That has a way better ring to it in my head. Like “shut the front door!”. Like “no way!”. Or “way to go!”. Ahhh, well … better luck next time.
Paint the front door!
Nope, still not right.
… and tell me the first three things you notice.
Ok, I’ll go first. 😉
1 – Hello sad, sad landscaping and empty pots. It’s the mid winter blues out there.
2 – Is the whole “one light” a new trend we’re trying to start?
3 – I am in love with the light shade on the door and dark shade of the hardware. BAM!
4 – (because I’m an overachiever) The dark hardware plus the dark mailbox plus the dark shutters make it seem like dark light fixtures would be in order. Hmmmm … and the project list continues to grow
This is a picture of what was our primary residence in Maryland. Such a great house, and yet another one that we’re saying good-bye to. We seem to be doing that a lot these days. Watcha gonna do, right?!?!
The time has come and we’re ready to let her go. But we couldn’t very well expect someone to fall in love with her when she was looking like this.
That picture is actually after I sanded her down … and might not look too terrible from that distance … but this is her close up before any sanding.
Yep, I was painting hardware before painting hardware was cool. And I love a good crackle paint finish, but not really on a front door. The last time I updated the look of that door was probably 6 or more years ago.
I really was just going to repaint her a similar shade … I really like the look of a dark red front door. And why complicate things.
Because I can.
But I first worried the shade of red they had had too much blue in it, making it appear more purple than I wanted. Maybe a yellow would be fun?
But then I worried it was too similar to the color of the siding. Maybe grey would be good?
But the grey was just so … grey. Maybe this color?
I actually really liked this option. It would cover the red great. It was a rich shade of midnight blue, with a lot of charcoal tones so it wasn’t screaming blue.
But I already had a plan to go dark with the hardware. Did I really want dark on dark? Would it be enough contrast or would the hardware just get lost on the dark door? Maybe an earthy shade of green would be the ticket?
I kinda liked it. Green is my favorite color, so it’s not really surprising. I was thinking it would look great with some fresh, dark hardware. It went well with the neutral siding, but still had enough presence to make a statement. Let’s do it.
Then, in one of those moments you hope to happen during every project, I walked in to Lowe’s to find almost the exact shade I had decided on in a quart can on the mistint table marked $2.50!
You know the moment, when you have to grab something so quickly you almost look like you’re up to something bad.
Then you look around so shiftily that you now definitely look like you’re up to something bad.
Then you try hard to move in slow, normal motions because you now feel like you were doing something bad.
Yeah, I was totally there.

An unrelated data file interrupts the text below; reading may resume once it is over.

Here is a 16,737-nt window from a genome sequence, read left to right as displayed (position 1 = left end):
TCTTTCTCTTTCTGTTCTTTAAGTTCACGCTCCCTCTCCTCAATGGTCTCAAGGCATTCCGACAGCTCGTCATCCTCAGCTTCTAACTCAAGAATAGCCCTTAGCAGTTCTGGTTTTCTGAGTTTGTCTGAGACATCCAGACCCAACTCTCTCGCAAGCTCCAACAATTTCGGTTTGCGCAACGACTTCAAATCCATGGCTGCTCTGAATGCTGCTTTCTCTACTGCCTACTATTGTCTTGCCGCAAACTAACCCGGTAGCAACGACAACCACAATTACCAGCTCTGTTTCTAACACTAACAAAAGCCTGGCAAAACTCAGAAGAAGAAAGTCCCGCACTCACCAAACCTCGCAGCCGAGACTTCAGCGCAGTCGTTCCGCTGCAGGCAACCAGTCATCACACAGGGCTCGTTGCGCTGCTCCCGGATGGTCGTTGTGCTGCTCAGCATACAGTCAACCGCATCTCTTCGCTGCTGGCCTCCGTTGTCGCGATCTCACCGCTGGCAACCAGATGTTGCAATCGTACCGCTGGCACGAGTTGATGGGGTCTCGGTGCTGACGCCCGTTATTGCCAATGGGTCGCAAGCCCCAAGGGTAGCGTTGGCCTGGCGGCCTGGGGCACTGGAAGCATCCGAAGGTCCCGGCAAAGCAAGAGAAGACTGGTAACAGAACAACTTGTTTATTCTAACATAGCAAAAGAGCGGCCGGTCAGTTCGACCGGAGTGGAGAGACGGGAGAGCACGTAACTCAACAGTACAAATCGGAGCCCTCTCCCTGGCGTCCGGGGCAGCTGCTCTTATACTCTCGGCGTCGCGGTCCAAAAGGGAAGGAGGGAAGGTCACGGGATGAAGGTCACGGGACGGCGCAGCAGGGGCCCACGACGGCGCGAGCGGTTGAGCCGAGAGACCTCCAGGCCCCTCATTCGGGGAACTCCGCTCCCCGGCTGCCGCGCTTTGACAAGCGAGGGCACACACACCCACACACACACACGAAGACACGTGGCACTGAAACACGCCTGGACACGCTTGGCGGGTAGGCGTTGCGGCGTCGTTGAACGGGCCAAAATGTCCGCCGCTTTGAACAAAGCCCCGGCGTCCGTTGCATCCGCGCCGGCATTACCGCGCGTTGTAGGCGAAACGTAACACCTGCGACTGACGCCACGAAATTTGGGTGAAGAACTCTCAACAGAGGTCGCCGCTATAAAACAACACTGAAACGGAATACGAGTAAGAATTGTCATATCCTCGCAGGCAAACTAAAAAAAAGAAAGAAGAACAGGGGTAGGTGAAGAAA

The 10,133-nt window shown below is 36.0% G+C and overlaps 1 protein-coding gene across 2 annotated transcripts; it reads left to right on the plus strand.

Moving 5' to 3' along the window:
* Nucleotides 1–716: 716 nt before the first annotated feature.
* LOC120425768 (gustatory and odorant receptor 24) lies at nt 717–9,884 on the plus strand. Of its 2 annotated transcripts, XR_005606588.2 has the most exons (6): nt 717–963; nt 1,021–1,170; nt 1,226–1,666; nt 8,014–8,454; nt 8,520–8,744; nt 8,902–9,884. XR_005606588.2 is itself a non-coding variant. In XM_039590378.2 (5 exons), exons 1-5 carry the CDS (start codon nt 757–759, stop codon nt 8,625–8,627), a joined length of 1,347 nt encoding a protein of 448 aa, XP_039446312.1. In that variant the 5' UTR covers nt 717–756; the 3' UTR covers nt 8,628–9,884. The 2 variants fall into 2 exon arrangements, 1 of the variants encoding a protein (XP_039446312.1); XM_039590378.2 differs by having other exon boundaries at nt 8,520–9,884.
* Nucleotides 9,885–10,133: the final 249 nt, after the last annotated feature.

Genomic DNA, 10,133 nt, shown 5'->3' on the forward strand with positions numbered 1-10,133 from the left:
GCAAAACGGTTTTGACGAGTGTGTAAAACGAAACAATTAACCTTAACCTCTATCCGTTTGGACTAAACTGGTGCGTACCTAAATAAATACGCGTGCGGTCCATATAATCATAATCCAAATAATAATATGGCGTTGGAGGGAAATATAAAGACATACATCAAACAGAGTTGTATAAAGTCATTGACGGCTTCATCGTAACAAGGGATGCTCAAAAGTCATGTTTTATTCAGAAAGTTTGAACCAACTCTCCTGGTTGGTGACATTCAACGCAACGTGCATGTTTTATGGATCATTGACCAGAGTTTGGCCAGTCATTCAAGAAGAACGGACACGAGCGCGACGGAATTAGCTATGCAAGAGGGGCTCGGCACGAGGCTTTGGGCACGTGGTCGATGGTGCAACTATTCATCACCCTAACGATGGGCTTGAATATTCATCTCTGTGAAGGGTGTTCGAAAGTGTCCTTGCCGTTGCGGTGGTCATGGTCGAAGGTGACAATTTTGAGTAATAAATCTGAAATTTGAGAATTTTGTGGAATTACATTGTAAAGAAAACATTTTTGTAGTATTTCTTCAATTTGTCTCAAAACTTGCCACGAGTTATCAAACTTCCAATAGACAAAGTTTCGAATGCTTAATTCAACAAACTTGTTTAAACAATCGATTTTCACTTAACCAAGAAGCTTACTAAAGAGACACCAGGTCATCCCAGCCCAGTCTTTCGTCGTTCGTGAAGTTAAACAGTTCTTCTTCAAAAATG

So on my slow, casual walk to the check out I gave it a thorough once over. Make sure it’s the right color (check), finish (check) and type of paint (check – more on that in a minute). And it was more paint than I was expecting to get and $1 less than I was expecting to spend. LOVE those project moments!
So here’s the deal with the interior paint on an exterior door. I had actually done a bunch of research on it, because the sample pots were also interior paint. Turns out exterior paint is not stronger than interior paint so to speak. Exterior paint is made specifically to hold up to exterior elements like wind and sun exposure.
This front door is covered year round by a storm door so she only comes in contact with wind when you enter or exit. And with this shade of green a little sun fading doesn’t really seem like a big deal to me. And did I mention it’s a quart of paint for $2.50????
Consider it a calculated risk.
Now for anyone looking to tackle this kind of a project, here are my tips for how to paint the front door:
- prep the door – sand her all down and fill in any cracks in the door itself with exterior grade, paintable caulk, like this
- work at a time where you know you’ll be able to leave the door ajar for a few hours to let it cure
- work in sections, I like to brush around all edges of any panels in the door and roll the flat surfaces to save time, but then brush over to give it a brushed on look
- I debated not taping off the little half circle windows but since I didn’t have a razor blade on hand to scrape off the paint after the Frog Tape came in handy
- 2 – 3 coats should do the trick, don’t judge the look of the finish after the first coat, it will be streaky and blotchy and unattractive … the awkward pre puberty version of the final product
For only a $2.50 investment, and the hour or so it takes to actually paint the front door, you’ve got yourself an awesome upgrade.
Update: I show you how I transformed the look of the hardware without removing it here.
ps. The winners of the EPIC De-Stash Bash Giveaway have been announced, see if you’re one of them in the Rafflecopter form here.